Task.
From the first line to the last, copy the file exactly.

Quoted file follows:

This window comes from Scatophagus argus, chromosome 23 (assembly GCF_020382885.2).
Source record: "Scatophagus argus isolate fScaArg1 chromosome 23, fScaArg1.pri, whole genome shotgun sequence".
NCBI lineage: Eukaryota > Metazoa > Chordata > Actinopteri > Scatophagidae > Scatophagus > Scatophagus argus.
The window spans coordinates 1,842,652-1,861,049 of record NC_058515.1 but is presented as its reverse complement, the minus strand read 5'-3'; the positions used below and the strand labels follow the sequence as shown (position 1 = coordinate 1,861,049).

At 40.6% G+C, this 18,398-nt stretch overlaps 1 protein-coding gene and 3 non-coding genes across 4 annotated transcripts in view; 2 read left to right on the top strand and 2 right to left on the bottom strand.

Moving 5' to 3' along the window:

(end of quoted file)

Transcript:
This window comes from Scatophagus argus, chromosome 23 (assembly GCF_020382885.2).
Source record: "Scatophagus argus isolate fScaArg1 chromosome 23, fScaArg1.pri, whole genome shotgun sequence".
NCBI lineage: Eukaryota > Metazoa > Chordata > Actinopteri > Scatophagidae > Scatophagus > Scatophagus argus.
The window spans coordinates 1,842,652-1,861,049 of record NC_058515.1 but is presented as its reverse complement, the minus strand read 5'-3'; the positions used below and the strand labels follow the sequence as shown (position 1 = coordinate 1,861,049).

At 40.6% G+C, this 18,398-nt stretch overlaps 1 protein-coding gene and 3 non-coding genes across 4 annotated transcripts in view; 2 read left to right on the top strand and 2 right to left on the bottom strand.

Moving 5' to 3' along the window: